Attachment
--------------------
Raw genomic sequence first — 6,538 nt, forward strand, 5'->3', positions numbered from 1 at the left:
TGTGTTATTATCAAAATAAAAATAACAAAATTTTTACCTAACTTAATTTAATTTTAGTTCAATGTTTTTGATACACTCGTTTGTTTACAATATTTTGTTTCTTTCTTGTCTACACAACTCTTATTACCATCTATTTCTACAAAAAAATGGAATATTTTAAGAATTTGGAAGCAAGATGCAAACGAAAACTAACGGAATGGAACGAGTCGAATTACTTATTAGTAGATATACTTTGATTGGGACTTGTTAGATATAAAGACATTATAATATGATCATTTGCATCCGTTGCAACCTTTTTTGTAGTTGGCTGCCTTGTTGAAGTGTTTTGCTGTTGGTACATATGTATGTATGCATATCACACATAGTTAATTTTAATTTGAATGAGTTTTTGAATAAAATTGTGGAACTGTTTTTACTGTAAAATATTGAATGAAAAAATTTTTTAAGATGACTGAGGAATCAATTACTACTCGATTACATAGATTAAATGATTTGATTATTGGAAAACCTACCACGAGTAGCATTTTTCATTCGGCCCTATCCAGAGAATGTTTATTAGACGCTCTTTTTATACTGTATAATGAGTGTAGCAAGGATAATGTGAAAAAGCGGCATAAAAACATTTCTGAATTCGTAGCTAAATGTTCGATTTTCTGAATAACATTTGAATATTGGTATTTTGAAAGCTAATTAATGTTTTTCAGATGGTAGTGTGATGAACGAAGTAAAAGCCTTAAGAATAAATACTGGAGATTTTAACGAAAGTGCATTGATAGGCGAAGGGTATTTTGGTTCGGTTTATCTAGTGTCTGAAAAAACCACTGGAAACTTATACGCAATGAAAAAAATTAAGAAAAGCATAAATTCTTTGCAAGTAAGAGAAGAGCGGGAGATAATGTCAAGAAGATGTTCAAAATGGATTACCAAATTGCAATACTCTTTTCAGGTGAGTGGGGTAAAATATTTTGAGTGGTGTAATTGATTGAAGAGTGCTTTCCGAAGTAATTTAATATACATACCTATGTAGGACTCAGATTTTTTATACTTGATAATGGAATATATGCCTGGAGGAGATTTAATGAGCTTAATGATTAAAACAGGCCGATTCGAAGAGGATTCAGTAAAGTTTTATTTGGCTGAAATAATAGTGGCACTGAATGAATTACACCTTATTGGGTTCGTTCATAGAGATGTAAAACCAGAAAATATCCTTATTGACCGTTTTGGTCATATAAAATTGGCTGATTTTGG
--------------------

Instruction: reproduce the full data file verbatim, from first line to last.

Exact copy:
Raw genomic sequence first — 6,538 nt, forward strand, 5'->3', positions numbered from 1 at the left:
TGTGTTATTATCAAAATAAAAATAACAAAATTTTTACCTAACTTAATTTAATTTTAGTTCAATGTTTTTGATACACTCGTTTGTTTACAATATTTTGTTTCTTTCTTGTCTACACAACTCTTATTACCATCTATTTCTACAAAAAAATGGAATATTTTAAGAATTTGGAAGCAAGATGCAAACGAAAACTAACGGAATGGAACGAGTCGAATTACTTATTAGTAGATATACTTTGATTGGGACTTGTTAGATATAAAGACATTATAATATGATCATTTGCATCCGTTGCAACCTTTTTTGTAGTTGGCTGCCTTGTTGAAGTGTTTTGCTGTTGGTACATATGTATGTATGCATATCACACATAGTTAATTTTAATTTGAATGAGTTTTTGAATAAAATTGTGGAACTGTTTTTACTGTAAAATATTGAATGAAAAAATTTTTTAAGATGACTGAGGAATCAATTACTACTCGATTACATAGATTAAATGATTTGATTATTGGAAAACCTACCACGAGTAGCATTTTTCATTCGGCCCTATCCAGAGAATGTTTATTAGACGCTCTTTTTATACTGTATAATGAGTGTAGCAAGGATAATGTGAAAAAGCGGCATAAAAACATTTCTGAATTCGTAGCTAAATGTTCGATTTTCTGAATAACATTTGAATATTGGTATTTTGAAAGCTAATTAATGTTTTTCAGATGGTAGTGTGATGAACGAAGTAAAAGCCTTAAGAATAAATACTGGAGATTTTAACGAAAGTGCATTGATAGGCGAAGGGTATTTTGGTTCGGTTTATCTAGTGTCTGAAAAAACCACTGGAAACTTATACGCAATGAAAAAAATTAAGAAAAGCATAAATTCTTTGCAAGTAAGAGAAGAGCGGGAGATAATGTCAAGAAGATGTTCAAAATGGATTACCAAATTGCAATACTCTTTTCAGGTGAGTGGGGTAAAATATTTTGAGTGGTGTAATTGATTGAAGAGTGCTTTCCGAAGTAATTTAATATACATACCTATGTAGGACTCAGATTTTTTATACTTGATAATGGAATATATGCCTGGAGGAGATTTAATGAGCTTAATGATTAAAACAGGCCGATTCGAAGAGGATTCAGTAAAGTTTTATTTGGCTGAAATAATAGTGGCACTGAATGAATTACACCTTATTGGGTTCGTTCATAGAGATGTAAAACCAGAAAATATCCTTATTGACCGTTTTGGTCATATAAAATTGGCTGATTTTGG